The real problem with split testing is the great power it gives you to focus on the tiny details. You'd better be sure you're in the right forest first though before you start thinking of trees and individual leaves on those trees. Because you do get actual, measurable improvement it can reinforce and encourage you focussing on the wrong problem. Just because it is measurable does not make it meaningful.
Which of several AdWords ads convert best - simple and clear-cut, right? What if your ad writer is not as good as you think - you could perhaps have bumped click-through by far more by hiring someone entirely different. Are you going to split test ad copy writers?
Similarly when multivariate testing on your site, you need to be sure that your options are meaningful in terms of copy, design, usability etc. If the design doesn't convert well in the first place, what's the point messing about with colour or layout option a, b and c?
Sample size and distribution: You really need to be running the test for over a week - Monday traffic is not often the same as Sunday. If you have a seasonal business March might not obey the same rules as August. You also need to be getting enough hits to each variation to be statistically worthwhile - for a new site that could be near impossible.
- Does the small variation in conversion mean anything at all in the context of the hits you have?
- Would the same test three months later give entirely different results due to having a seasonal profile and your visitors are now peak season as opposed to off-season three months back?
...and what if you a/b test the old site with the new? Is it meaningful - is it the inevitable resistance to change, or uncertainty with finding things in the new design that's causing the differential, or is it actual and real problems with the new with respect to the old? At what point can you be sure? Really?
Are you actually going to scrap your $xx,xxx site redesign if the split test says so, or are you going to fiddle with the details whilst basically remaining committed to the junk that is the "improved" design?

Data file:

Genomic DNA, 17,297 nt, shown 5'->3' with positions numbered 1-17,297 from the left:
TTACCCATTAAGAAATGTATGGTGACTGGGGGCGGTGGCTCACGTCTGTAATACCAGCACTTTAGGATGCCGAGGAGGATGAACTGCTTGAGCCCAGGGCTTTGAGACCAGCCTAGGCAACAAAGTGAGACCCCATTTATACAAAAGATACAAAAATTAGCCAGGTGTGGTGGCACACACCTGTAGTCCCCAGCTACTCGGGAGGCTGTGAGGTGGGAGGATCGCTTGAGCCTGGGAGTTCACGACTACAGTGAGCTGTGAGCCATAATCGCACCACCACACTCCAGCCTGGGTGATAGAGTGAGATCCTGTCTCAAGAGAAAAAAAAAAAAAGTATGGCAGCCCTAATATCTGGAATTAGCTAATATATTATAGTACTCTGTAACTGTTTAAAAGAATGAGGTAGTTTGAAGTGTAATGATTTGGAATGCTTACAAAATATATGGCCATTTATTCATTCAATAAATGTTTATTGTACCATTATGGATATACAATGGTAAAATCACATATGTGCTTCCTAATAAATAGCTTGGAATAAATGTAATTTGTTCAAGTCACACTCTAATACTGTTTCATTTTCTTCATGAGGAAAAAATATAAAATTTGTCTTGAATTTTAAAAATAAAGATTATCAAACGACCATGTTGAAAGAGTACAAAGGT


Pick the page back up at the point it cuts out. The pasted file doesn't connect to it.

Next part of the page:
Ok, there's been plenty of instances of terrible redesigns out on the web, but let me give you just two. (I've no idea if either of these split tested at all)
http://lifehacker.com: Months after the redesign I still hate their new active layout. It's still harder to find things than it ever used to be, it's still inconsistent, and it still returns search results in the tiny right-hand column which is not the one with the scroll bar. Result? I visit only when I get handed a link that interests via someone else. No amount of split or multivariate testing is going to resolve core, broken usability.
http://trustedreviews.com: I visited very regularly, as aside from trusting the content the design was fast and light, displaying a summary that enabled you to rapidly scan for new updates. Redesign based on WordPress. Result? (Ignoring the sea of orange) Horribly slow comparative load times, no longer possible to take in what used to be on the homepage without multiple clicks and slow page loads. Some useful things the old site did simply can't be done any more. Many other minor usability issues. They can A/B the life out of it now and a good chunk of their old user base will never notice as they're now on different sites. I've not visited for months.
Split test those meaningfully.
Don't get me wrong, Google Website Optimizer is a great tool, but it's one of the very last to be used. The last layer of polish, used when something needs polishing.
Google split test a lot - and they never get their new layouts and designs wrong, do they? Obligatory link to the Google 41 shades of blue testing story. The rollover pulldown menu Google now have in place of the discrete black bar with all links seems like a big leap backwards to me usability wise, but I've no doubt the A/B testing makes me "wrong".
Here, have Jeff Atwood's take on it.